Was the judgment that He decreed lacking in mercy? No, consider God's words to Abraham at least four hundred years earlier. After declaring that He was setting aside the vast territory including the land of the Amorites as an inheritance for Abraham's descendants, He added, "And thou shalt go to thy fathers in peace; thou shalt be buried in a good old age. But in the fourth generation they [that is, your descendants] shall come hither again: for the iniquity of the Amorites is not yet full" (Gen. 15:15–16). To gain the land for Abraham's promised seed, God did not immediately bring its current occupants under a stroke of judgment, because, in mercy, He was giving them more time to consider the evil drift of their society and to correct it by seeking a relationship with the righteous God who created them. He withheld wrath to allow repentance. But instead of turning in a better direction, the Amorites in coming years sank into worse and worse depravity. At last, His holy character required that He terminate their evil world.

How bad were the Amorites and Canaanites and other peoples of Canaan? Leviticus 18 is God's sobering indictment. He says, "For all these abominations have the men of the land done, which were before you, and the land is defiled" (Lev. 18:27). These abominations include incest (vv. 6–18), homosexuality (v. 22), bestiality involving both men and women (v. 23), and sacrificing babies to the pagan god Molech (v. 21).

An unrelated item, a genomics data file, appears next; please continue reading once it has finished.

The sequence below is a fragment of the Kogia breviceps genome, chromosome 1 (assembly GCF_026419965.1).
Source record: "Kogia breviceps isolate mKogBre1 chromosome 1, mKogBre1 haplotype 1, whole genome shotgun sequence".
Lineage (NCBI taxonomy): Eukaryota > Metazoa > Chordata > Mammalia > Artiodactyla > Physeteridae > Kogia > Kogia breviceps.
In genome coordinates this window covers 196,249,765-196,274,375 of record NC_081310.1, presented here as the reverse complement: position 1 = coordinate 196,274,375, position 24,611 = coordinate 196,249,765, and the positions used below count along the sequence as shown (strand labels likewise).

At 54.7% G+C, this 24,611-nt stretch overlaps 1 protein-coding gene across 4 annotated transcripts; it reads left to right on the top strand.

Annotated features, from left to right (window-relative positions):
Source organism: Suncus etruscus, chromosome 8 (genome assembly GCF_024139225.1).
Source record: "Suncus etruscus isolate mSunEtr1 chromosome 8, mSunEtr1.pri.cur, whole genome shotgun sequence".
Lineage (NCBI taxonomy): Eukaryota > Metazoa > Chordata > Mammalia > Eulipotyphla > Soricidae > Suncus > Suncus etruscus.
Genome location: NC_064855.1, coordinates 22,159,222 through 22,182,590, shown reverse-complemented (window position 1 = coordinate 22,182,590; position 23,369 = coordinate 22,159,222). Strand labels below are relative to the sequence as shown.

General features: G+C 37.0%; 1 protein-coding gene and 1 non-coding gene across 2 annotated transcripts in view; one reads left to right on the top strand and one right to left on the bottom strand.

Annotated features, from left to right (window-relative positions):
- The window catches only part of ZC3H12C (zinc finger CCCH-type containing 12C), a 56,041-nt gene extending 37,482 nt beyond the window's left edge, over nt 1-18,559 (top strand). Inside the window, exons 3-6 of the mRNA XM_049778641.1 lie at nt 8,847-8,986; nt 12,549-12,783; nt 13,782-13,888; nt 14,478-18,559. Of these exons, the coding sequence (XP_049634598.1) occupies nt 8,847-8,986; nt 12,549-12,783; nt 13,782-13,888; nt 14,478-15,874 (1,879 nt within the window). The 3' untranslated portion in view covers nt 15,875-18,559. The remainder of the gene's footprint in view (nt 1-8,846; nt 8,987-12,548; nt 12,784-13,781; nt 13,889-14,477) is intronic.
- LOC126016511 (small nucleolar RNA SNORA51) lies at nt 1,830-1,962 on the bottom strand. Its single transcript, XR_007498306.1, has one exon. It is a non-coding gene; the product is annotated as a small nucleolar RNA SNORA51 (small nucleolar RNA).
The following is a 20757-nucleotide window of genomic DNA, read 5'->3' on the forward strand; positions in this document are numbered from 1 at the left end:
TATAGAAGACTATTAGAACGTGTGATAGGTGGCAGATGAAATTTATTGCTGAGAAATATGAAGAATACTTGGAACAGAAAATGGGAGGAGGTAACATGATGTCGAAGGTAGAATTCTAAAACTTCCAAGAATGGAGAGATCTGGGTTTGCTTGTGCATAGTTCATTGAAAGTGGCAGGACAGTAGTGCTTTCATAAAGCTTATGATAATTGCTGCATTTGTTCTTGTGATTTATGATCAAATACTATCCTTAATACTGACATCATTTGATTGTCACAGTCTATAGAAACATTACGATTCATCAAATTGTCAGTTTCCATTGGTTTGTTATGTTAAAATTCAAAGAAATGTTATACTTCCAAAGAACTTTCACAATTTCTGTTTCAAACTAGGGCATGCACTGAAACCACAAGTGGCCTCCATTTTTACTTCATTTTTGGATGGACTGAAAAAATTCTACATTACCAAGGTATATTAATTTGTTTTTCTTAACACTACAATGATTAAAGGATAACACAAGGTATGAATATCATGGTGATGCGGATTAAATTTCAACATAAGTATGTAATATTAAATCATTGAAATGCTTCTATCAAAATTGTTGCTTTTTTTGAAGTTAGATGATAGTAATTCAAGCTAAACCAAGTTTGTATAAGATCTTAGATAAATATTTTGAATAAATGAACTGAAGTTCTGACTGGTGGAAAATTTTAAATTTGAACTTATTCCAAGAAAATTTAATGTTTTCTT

We forget that slaughtering the Canaanites was actually a touch of mercy upon the innocent among them. All the children died before the age of accountability. Therefore, they were spared from eternal punishment, and perhaps we will someday help their resurrected souls become integrated into the society of heaven.

Joshua 11:21-23

In the main territory of Canaan, the only remaining enemies to overcome were the Anakim, the race of giants who occupied cities in the hill country west of Jordan. Their chief center was the city of Hebron, not far south of Bethlehem. Therefore, Joshua led his people into war against them. The new campaign was wholly successful. Not only did Israel drive the Anakim from Hebron, but they rooted them out of all their strongholds in the hill country and utterly destroyed them.

The only survivors were the Anakim living in cities that Israel failed to conquer—in particular, the cities of the Philistines along the coast. It was from these, including Gaza, Gath, and Ashdod, that the giants reemerged in later years to trouble Israel. The most famous member of their clan was Goliath, the giant that David slew with a sling and a stone. From the Bible’s description of Goliath, giving his height as six cubits and one span (1 Sam. 17:4), we know that the Anakim were about ten feet tall. (A cubit is about 18–21 inches; a span is about nine inches.3)

Spiritual Interpretation